Dubium: In many places, the faithful are accustomed to kneeling or sitting in personal prayer upon returning to their places after having individually received Holy Communion during Mass. Is it the intention of the Missale Romanum, editio typica tertia, to forbid this practice?

Responsum: Negative, et ad mensum [and for this reason]. The mens [reasoning] is that the prescription of the Institutio Generalis Missalis Romani, no. 43, is intended, on the one hand, to ensure within broad limits a certain uniformity of posture within the congregation for the various parts of the celebration of Holy Mass, and on the other, to not regulate posture rigidly in such a way that those who wish to kneel or sit would no longer be free.

This response deals specifically with the question of kneeling after receiving Communion, but it also states Rome’s general interpretation of the posture provisions of the GIRM for the laity, which is that the provisions are “to ensure within broad limits a certain uniformity of posture within the congregation for the various parts of the celebration of Holy Mass, and on the other, to not regulate posture rigidly” (Jimmy Akin).


Endnotes:

[i] If we are to hold strictly and legalistically to the instructions about distribution of the Eucharist, the Extraordinary Minister of Holy Communion should not have spoken words to me other than those prescribed. Note the USCCB’s Committee on the Liturgy instruction in its Extraordinary Ministers of Holy Communion at Mass where it is specifically forbidden to add any words other than “The Body of Christ” and “The Blood of Christ”.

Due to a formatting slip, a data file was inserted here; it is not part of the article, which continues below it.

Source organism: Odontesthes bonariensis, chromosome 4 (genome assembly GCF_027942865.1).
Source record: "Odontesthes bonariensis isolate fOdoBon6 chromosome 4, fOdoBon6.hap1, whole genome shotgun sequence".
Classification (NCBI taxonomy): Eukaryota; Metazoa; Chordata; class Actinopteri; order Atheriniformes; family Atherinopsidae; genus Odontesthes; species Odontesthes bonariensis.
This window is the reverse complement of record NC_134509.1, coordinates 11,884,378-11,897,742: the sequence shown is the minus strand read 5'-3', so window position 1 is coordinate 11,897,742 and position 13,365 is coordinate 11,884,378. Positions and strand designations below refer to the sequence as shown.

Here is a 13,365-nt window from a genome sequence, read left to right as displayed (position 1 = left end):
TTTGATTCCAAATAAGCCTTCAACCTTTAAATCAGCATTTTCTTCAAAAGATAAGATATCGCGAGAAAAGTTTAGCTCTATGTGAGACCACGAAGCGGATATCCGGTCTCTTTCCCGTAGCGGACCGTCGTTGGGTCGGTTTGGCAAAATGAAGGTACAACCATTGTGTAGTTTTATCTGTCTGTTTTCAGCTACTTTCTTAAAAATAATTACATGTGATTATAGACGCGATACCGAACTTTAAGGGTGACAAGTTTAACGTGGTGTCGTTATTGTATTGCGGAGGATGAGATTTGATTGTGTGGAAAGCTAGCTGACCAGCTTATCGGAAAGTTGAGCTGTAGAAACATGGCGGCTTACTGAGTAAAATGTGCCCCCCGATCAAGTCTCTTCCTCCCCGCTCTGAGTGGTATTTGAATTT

[ii] Also, on a practical matter, I genuflect prior to stepping up to receive – while the person in front of me is still receiving. This way I do not hold up the line. By the time the person in front of me has moved aside, I am standing and stepping up to bow and receive. In this way I full follow even the norm if strictly interpreted.

[iii] This Instruction, prepared by the Congregation for Divine Worship and the Discipline of the Sacraments by mandate of the Supreme Pontiff John Paul II in collaboration with the Congregation for the Doctrine of the Faith, was approved by the same Pontiff on the Solemnity of St. Joseph, 19 March 2004, and he ordered it to be published and to be observed immediately by all concerned. From the offices of the Congregation for Divine Worship and the Discipline of the Sacraments, Rome, on the Solemnity of the Annunciation of the Lord, 25 March 2004. Francis Card. Arinze, Prefect. Domenico Sorrentino, Archbishop Secretary .

[iv] Early on I read St. Augustine’s words which follow. They touched me deeply and based on encouragement from very good priests, we have always genuflected prior to stepping up to receive. St. Augustine wrote, “He took flesh from the flesh of Mary.  He walked here in the same flesh, and gave us the same flesh to be eaten unto salvation.  But no one eats that flesh unless first he adores it . . . we do sin by not adoring.”

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Time to Excommunicate! Canon Lawyer Ed Peters weighs in on Pro-abort politicians

January 25, 2019